How Snacking Suckers Engineer an Ecosystem

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Environmental engineering is a growing industry, but many species of plants and animals have been experts at modifying ecosystems for millennia. A classic example is the industrious beaver, who turns flowing streams into species-rich pond habitats. The existing conceptual model for ecosystem engineering suggests that the impact of an engineering species depends on interactions between the environment and population density, behavior, and body size, but it does not take movement patterns of these species into account. A team of researchers recently investigated how fish movement drives the engineering activities of Sonoran suckers (Catostomus insignis) in the Gila River in New Mexico (Booth et al 2019), and their findings reveal that midnight snacking of this cryptic fish can have a major impact on watersheds.

The study involved monitoring the movement of individual fish, which generally reside in pools during the day and travel throughout the river in search of food at night. These assessments of movement relied on passive integrated transponder (PIT) tags and mobile and stationary antennas to detect the tagged fish. In addition to assessing fish movement, the researchers also conducted observational studies to evaluate sediment disturbance and movement of organic matter associated with this nightly fish feeding frenzy. The suckers root through the soft sand and silt substrates of the riverbed in search of invertebrates, and in the process create divots in the sediment up to about 16 inches wide and nearly three inches deep. By counting and measuring these divots throughout the stream, the scientists were able to estimate the total volume of substrate being displaced by the fish.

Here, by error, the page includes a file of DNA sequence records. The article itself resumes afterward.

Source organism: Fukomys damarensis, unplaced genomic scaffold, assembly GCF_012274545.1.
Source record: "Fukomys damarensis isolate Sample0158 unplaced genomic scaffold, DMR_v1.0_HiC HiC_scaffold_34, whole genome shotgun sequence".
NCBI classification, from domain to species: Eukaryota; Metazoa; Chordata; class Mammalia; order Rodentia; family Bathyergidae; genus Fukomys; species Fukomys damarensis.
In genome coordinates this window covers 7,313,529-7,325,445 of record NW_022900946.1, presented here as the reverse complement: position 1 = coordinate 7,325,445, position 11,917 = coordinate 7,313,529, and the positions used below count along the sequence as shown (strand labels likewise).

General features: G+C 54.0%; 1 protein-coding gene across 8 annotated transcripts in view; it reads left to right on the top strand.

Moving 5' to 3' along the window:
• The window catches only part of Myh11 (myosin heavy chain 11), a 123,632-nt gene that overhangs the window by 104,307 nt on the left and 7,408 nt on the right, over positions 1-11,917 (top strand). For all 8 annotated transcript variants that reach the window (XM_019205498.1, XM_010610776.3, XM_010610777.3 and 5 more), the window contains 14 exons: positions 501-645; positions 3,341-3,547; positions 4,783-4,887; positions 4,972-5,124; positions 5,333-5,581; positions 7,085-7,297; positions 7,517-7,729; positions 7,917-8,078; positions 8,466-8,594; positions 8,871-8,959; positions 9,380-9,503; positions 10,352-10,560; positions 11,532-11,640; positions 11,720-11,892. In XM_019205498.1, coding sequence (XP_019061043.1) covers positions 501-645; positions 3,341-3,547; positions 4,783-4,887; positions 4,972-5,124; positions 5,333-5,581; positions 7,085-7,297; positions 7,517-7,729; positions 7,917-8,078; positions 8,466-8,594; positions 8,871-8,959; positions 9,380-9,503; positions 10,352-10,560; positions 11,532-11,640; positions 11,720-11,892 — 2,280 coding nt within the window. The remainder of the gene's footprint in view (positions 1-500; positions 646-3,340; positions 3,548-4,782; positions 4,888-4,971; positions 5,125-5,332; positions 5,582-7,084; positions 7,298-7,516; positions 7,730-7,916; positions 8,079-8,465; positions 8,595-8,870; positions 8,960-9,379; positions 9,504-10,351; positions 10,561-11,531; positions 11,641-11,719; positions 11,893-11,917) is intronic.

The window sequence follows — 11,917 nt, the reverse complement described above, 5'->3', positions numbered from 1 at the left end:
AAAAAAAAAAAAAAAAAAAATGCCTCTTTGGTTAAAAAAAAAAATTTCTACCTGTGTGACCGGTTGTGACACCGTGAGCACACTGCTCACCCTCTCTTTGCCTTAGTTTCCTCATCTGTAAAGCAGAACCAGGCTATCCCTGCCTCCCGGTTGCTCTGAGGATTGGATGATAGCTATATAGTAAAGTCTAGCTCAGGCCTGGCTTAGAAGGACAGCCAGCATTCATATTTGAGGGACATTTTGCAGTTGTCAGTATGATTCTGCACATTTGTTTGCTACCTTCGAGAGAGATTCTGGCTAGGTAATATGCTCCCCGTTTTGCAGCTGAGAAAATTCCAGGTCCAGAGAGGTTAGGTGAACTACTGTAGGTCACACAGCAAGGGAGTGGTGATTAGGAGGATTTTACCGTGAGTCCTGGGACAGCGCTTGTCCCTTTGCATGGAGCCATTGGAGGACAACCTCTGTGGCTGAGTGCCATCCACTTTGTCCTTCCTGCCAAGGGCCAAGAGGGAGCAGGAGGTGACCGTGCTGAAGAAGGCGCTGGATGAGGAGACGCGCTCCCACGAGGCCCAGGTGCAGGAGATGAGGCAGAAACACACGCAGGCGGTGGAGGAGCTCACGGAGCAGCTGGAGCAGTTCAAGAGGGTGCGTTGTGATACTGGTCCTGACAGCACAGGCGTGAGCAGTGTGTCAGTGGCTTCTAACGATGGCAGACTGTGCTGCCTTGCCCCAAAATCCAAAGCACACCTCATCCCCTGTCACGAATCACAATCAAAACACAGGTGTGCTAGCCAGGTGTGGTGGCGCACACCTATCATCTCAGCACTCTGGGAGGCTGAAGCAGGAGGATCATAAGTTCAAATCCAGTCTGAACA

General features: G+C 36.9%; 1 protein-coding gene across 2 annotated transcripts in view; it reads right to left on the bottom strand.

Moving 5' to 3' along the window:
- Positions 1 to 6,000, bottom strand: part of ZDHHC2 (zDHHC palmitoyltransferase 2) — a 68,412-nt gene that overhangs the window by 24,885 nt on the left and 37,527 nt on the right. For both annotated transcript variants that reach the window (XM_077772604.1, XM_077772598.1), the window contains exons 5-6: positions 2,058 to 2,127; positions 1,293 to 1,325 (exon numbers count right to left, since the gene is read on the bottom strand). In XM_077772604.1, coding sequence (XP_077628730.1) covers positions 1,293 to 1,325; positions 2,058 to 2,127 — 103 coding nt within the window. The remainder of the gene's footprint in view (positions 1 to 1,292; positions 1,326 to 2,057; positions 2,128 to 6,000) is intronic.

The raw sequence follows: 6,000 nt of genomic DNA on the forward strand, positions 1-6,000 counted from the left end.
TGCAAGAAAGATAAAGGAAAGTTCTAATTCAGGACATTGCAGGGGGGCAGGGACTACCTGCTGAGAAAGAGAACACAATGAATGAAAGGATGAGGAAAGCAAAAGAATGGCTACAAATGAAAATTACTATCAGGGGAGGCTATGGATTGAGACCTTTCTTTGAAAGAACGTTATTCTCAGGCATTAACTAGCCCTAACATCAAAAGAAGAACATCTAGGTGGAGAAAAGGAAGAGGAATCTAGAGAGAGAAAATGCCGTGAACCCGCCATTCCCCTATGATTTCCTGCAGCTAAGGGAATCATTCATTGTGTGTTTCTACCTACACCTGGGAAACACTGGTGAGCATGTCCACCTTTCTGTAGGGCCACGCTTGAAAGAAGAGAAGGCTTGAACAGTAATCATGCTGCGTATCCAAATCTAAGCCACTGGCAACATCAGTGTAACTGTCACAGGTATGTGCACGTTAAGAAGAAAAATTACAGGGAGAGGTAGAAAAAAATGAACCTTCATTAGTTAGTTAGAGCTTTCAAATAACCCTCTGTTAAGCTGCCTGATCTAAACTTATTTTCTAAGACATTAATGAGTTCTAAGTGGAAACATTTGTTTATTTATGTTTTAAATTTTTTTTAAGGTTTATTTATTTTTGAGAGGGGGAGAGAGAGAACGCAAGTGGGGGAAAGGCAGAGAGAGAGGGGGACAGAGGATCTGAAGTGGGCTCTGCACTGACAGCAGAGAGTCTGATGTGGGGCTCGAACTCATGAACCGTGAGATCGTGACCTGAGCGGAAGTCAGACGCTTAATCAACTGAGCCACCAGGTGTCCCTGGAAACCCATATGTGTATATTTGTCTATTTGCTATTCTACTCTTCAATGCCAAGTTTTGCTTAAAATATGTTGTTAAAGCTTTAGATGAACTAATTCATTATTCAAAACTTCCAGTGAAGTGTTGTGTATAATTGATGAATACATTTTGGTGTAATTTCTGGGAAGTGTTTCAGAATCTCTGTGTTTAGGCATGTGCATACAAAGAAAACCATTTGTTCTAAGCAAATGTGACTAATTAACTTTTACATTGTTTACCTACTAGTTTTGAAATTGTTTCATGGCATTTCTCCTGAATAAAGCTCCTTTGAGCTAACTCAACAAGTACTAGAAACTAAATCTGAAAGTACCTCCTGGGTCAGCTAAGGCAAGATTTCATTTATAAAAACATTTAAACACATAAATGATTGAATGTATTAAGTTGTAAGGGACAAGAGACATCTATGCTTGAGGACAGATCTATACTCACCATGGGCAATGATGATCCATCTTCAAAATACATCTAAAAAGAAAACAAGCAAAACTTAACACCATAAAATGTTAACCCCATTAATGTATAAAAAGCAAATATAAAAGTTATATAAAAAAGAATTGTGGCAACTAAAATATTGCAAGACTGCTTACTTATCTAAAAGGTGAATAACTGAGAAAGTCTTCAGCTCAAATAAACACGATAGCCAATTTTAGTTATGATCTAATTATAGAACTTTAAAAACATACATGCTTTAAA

As expected, their results showed the timing of fish movement was closely associated with periods of low light. The suckers were found to be quite mobile, with some moving as far as 3.3 miles (5.4 kilometers) over the course of the study. The divots created by their nightly forays could be found throughout all soft-bottomed areas of the stream, and divots quickly appeared in new aquatic habitats after flood events. It was estimated that sucker disturbance of the river bottom led to the top one inch of substrate in all areas with soft sediment being moved every three to four days. The impact of the fish on sediment export was found to be particularly significant during periods when the river had low flow, which are frequent in an arid system like the Gila. In fact, it was estimated that about 75% of the time, the suckers were generating more than 20% of the suspended sediment in the system. Perhaps most interesting of all, the divots created by the feeding suckers acted to trap organic matter, leading to their rapid colonization by invertebrates – divots exhibited double the invertebrate biomass of the surrounding substrate in just five days. Because suckers frequently foraged in these previously created divots, the authors of the study hypothesize that their sediment engineering may serve as a fortuitous form of “farming,” in which the suckers create areas that promote the diversity and abundance of their prey. It appears that these somewhat sloppy eaters have meaning behind their messiness.